BORIS Promotes Chromatin Regulatory Interactions in Treatment-Resistant Cancer Cells
Young, Richard A.
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CitationDebruyne, David N., Ruben Dries, Satyaki Sengupta, Davide Seruggia, Yang Gao, Bandana Sharma, Hao Huang, Lisa Moreau, Michael Mclane, Daniel S. Day, Eugenio Marco, Ting Chen, Nathanael S. Gray, Kwok-Kin Wong, Stuart H. Orkin, Guo-Cheng Yuan, Richard A. Young, and Rani E. George. 2019. BORIS Promotes Chromatin Regulatory Interactions in Treatment-resistant Cancer Cells. Nature 572, no. 7771: 676-680.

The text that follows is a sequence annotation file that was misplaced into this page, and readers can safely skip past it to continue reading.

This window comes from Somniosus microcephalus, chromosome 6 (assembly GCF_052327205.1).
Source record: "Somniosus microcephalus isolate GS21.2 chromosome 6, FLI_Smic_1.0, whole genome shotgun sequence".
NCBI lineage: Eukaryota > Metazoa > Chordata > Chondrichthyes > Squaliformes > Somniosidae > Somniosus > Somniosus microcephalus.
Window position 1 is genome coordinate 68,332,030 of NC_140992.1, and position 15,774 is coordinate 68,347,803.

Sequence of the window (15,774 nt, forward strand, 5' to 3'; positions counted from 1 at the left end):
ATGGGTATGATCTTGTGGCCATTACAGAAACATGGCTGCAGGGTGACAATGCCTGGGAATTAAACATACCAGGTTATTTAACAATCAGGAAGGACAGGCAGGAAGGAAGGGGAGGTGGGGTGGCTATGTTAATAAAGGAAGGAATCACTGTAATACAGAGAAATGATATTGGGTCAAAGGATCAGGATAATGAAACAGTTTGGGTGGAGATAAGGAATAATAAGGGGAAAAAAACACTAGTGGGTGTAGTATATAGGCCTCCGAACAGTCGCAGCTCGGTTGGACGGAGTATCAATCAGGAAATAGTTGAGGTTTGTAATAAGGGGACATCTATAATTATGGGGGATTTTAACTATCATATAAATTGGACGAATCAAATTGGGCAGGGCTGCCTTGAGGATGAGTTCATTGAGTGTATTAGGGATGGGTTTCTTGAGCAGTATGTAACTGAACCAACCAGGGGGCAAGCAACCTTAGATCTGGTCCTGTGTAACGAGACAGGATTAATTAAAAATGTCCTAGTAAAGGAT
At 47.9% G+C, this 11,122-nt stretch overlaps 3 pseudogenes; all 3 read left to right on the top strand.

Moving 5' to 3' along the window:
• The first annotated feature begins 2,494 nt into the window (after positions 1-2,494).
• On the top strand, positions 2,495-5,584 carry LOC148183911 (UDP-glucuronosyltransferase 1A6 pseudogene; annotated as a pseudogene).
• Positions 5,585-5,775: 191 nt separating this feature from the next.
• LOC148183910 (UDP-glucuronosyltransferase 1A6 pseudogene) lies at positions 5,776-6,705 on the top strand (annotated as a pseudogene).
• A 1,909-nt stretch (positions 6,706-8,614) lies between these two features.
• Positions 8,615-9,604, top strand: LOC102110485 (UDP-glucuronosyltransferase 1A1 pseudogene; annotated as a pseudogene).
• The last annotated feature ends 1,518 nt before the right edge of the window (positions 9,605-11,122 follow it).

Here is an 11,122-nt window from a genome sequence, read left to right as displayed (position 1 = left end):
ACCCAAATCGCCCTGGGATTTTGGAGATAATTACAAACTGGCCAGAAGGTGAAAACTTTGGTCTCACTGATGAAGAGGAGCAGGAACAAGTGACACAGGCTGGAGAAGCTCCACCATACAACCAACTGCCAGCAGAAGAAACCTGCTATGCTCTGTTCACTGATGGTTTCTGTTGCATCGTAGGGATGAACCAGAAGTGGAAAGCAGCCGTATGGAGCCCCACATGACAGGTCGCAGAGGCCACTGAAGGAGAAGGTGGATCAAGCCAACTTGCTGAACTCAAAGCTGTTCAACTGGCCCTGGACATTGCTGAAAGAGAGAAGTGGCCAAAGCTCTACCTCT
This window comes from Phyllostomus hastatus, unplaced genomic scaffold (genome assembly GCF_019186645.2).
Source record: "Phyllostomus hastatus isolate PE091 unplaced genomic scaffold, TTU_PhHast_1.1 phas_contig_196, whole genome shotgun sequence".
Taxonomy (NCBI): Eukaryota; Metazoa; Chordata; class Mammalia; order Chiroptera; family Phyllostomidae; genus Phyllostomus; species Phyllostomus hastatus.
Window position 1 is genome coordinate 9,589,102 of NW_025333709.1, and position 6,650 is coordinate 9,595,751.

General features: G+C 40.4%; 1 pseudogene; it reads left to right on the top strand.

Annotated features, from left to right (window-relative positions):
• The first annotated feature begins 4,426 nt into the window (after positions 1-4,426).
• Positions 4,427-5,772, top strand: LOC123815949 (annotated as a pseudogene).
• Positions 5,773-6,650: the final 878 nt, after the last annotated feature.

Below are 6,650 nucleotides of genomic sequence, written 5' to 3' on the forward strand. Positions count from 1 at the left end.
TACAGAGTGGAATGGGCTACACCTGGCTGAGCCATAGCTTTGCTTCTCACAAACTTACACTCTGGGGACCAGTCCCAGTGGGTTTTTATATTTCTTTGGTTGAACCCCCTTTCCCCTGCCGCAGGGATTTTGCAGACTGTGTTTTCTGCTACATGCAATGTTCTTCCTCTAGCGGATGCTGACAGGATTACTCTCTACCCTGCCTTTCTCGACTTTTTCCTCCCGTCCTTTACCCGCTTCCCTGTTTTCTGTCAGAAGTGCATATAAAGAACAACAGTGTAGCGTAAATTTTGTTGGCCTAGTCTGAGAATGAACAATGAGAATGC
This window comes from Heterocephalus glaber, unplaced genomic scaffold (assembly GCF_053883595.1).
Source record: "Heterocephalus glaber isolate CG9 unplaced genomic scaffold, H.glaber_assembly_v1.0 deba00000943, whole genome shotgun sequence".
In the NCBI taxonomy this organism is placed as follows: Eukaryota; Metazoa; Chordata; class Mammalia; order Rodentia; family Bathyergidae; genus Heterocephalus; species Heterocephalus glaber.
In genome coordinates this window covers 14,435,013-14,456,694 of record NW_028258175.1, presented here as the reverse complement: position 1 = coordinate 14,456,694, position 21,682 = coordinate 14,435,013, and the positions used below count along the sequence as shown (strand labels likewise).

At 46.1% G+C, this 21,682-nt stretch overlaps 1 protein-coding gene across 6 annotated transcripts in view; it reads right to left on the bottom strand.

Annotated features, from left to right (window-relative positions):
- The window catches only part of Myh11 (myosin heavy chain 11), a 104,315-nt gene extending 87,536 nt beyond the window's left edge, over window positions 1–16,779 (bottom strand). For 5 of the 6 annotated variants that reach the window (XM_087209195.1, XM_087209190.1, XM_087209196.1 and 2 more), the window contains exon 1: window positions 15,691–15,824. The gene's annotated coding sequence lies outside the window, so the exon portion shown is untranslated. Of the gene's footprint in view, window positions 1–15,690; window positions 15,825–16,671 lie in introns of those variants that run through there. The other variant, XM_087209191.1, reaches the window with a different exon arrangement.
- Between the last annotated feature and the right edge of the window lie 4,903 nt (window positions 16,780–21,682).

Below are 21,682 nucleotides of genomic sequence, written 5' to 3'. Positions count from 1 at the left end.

AbstractThe CCCTC-binding factor (CTCF), which anchors DNA loops that organize the genome into structural domains, plays a central role in gene control by facilitating or constraining interactions between genes and their regulatory elements. In cancer cells the disruption of CTCF binding at specific loci through somatic mutation or DNA hypermethylation5 results in the loss of loop anchors and consequent activation of oncogenes. By contrast, the germ cell-specific paralog of CTCF, BORIS (Brother of the Regulator of Imprinted Sites), is overexpressed in multiple cancers, but its contributions to the malignant phenotype remain unclear. Here we show that aberrant upregulation of BORIS promotes novel chromatin interactions in ALK-mutated, MYCN-amplified neuroblastoma cells rendered resistant to ALK inhibition. These cells are reprogrammed to a distinct phenotypic state during the acquisition of resistance, a process defined by the initial loss of MYCN expression followed by subsequent overexpression of BORIS and a concomitant switch in cellular dependence from MYCN to BORIS. The resultant BORIS-regulated alterations in chromatin looping lead to the formation of new super-enhancers that drive the ectopic expression of a subset of proneural transcription factors that ultimately define the resistance phenotype. These results identify a previously unrecognized role of BORIS – to engender regulatory chromatin interactions that support specific cancer phenotypes.
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